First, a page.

It’s April 2020. It was the end of the first 60-minute 4th grade online math block. In those 60 minutes, I launched the Zoom meeting, texted families last minute reminders class was starting, admitted students from the waiting room, renamed student display names, troubleshot families with technical difficulties, muted and unmuted students, monitored and responded to comments in the chat, shared my screen, and got through about half of my planned activity. Although multi-tasking during a lesson is nothing new for us teachers, I knew that the franticness I felt and the stop-and-go nature of class would not be sustainable or provide a positive learning environment for students.
After class, I met with Eric, the other 4th grade science and math teacher at my school. We agreed that solo teaching online was not feasible. We mapped out a plan that created two clear adult roles in online learning: the lesson facilitator and the behind-the-scenes manager.
The lesson facilitator’s responsibilities included:
- Plan and execute the delivery of the lesson
- Facilitate student conversation and engagement
- Respond and adjust instruction to real time student data
The behind-the-scenes manager’s responsibilities included:
- Manage the online platform (waiting room, mute button, renaming users, breakout rooms, etc.)
- Respond to private student messages
- Troubleshoot student tech issues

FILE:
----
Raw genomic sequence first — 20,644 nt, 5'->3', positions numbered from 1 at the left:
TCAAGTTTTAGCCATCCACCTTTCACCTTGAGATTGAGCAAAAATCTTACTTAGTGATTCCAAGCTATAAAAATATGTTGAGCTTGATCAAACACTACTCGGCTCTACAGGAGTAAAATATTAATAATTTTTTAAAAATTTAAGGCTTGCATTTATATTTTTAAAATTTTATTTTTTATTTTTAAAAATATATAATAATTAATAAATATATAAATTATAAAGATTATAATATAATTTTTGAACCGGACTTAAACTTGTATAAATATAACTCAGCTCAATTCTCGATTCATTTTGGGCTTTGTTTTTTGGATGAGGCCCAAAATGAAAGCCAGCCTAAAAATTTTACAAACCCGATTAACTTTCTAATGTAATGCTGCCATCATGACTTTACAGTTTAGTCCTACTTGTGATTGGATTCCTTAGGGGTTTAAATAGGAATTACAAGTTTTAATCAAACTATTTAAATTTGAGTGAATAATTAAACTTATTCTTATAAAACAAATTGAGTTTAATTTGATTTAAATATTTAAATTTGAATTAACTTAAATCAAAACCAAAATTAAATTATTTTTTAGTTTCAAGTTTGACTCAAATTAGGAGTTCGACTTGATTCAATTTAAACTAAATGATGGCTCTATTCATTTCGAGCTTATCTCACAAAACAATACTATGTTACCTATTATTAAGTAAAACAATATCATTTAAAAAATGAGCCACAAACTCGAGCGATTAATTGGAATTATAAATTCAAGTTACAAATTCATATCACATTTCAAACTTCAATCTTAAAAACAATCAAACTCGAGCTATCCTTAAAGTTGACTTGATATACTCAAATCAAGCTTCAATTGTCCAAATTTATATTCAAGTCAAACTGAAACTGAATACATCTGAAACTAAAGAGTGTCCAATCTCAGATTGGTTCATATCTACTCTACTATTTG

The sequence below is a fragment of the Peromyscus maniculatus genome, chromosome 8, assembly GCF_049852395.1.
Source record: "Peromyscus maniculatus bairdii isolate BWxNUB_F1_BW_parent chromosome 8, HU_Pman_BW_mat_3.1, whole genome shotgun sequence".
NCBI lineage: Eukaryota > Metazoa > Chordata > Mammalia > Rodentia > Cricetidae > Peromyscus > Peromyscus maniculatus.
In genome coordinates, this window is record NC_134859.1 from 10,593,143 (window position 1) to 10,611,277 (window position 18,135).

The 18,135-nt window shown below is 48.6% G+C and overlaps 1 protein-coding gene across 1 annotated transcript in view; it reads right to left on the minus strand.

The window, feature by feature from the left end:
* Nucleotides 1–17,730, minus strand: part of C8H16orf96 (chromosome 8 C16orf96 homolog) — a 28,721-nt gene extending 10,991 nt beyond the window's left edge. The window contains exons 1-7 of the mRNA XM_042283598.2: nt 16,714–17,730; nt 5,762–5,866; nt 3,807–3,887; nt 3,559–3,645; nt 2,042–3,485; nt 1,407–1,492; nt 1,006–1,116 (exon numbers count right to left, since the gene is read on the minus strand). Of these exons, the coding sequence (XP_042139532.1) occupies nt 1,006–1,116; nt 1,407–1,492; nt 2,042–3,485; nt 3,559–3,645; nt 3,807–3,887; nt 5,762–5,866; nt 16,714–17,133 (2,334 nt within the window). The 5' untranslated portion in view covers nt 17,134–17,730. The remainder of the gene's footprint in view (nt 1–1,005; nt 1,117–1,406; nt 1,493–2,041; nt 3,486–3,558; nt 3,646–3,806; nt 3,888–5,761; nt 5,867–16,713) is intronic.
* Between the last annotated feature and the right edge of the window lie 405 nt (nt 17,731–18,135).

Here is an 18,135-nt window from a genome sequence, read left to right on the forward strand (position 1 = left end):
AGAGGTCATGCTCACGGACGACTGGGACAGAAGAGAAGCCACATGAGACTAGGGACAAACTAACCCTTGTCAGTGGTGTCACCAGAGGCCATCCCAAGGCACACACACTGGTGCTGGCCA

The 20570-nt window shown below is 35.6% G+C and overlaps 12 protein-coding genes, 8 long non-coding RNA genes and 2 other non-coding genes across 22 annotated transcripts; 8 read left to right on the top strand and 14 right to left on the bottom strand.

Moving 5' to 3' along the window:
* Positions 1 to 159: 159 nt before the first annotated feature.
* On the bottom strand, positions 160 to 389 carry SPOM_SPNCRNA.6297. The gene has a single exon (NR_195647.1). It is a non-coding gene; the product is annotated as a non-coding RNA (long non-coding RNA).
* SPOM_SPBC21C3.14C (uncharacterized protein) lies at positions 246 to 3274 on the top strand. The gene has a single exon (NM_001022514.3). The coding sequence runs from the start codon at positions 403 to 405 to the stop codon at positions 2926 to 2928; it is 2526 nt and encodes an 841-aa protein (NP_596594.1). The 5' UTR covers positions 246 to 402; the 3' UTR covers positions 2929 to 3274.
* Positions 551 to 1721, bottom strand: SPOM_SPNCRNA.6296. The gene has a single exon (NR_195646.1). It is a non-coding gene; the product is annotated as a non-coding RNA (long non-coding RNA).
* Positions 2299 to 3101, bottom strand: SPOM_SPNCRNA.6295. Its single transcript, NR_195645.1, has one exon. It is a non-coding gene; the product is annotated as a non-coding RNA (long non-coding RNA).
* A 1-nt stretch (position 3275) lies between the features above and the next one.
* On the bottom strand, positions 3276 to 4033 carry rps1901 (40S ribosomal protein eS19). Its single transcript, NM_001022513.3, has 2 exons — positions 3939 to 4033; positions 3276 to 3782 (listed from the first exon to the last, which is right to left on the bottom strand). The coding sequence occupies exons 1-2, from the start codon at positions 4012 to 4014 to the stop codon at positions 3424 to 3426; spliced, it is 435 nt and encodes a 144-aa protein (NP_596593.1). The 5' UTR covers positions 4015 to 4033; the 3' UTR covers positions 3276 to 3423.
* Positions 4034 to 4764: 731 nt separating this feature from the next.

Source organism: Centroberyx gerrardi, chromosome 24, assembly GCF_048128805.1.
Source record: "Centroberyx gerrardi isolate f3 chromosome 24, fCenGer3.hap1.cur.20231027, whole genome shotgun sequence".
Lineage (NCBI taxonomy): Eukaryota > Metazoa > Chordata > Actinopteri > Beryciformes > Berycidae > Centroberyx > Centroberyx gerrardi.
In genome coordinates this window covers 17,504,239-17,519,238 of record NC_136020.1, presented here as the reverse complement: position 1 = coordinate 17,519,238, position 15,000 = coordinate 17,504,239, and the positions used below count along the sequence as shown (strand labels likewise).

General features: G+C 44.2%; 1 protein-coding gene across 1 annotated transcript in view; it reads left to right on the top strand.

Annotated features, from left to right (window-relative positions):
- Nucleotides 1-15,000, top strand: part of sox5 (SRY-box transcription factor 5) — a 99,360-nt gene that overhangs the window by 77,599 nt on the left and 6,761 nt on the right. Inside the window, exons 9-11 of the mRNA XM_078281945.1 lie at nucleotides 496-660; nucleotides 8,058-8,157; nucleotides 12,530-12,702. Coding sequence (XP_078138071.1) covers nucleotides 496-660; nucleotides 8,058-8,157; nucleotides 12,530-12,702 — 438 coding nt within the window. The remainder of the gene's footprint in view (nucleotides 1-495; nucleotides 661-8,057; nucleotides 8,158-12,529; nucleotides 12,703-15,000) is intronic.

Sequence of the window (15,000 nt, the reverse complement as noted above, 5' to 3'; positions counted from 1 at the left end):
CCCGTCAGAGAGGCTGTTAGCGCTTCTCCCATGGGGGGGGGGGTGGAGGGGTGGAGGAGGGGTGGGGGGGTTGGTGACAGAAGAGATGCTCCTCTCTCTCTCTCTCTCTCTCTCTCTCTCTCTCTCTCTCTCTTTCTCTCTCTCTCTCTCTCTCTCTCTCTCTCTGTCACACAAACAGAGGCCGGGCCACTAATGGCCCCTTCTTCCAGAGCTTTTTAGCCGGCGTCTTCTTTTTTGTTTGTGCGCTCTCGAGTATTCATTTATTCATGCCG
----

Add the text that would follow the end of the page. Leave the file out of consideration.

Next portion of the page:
- Monitor and follow up with any non-responsive students
- Communicate with families during the lesson
Although a simple division of labor, the results of splitting responsibilities in this manner allowed the facilitator to focus more deeply on excellent online instructional delivery by removing many of the technological tasks and individual student supports off his plate during the lesson. Depending on the lesson, Eric and I would each take a role, sometimes even trading them within the same lesson.
Steps to establishing a strong online partnership:
- Find a co-teaching partner: This step is simple if you already have somebody that you share your classroom with, or you may have to ask a grade-level team member or another staff member to partner with you.
- Co-create norms for each responsibility: These roles are probably new to both of you so it’s important to meet and establish what each responsibility entails. This conversation will be especially meaningful if you don’t typically share a classroom with this person. Below are some examples of questions to get your meeting started:
- How will we communicate during the online lesson? Private chat within the video conference? Text message?
- How do we expect students to show up online? Will students be able to have video on/off? Virtual backgrounds? What do we want their display name to include?
- How do you bring joy into your online classes?
- What does the entry procedure look like for students? What about late students?
- How will we respond to students who are non-responsive during class?
- Host a class!
- Debrief and Reflect- Take time after the lesson to check in with each other about the class. What went well? What needs to be adjusted?
As the weeks passed in the spring, Eric and I became more comfortable in our team dynamic and our lessons became more coherent, cohesive, and engaging. Although this co-teaching model didn’t suddenly make our class experience perfect, it allowed us to move beyond the question of “how will we manage technology during our lessons?” to “how can we use technology to our advantage to deepen student engagement?”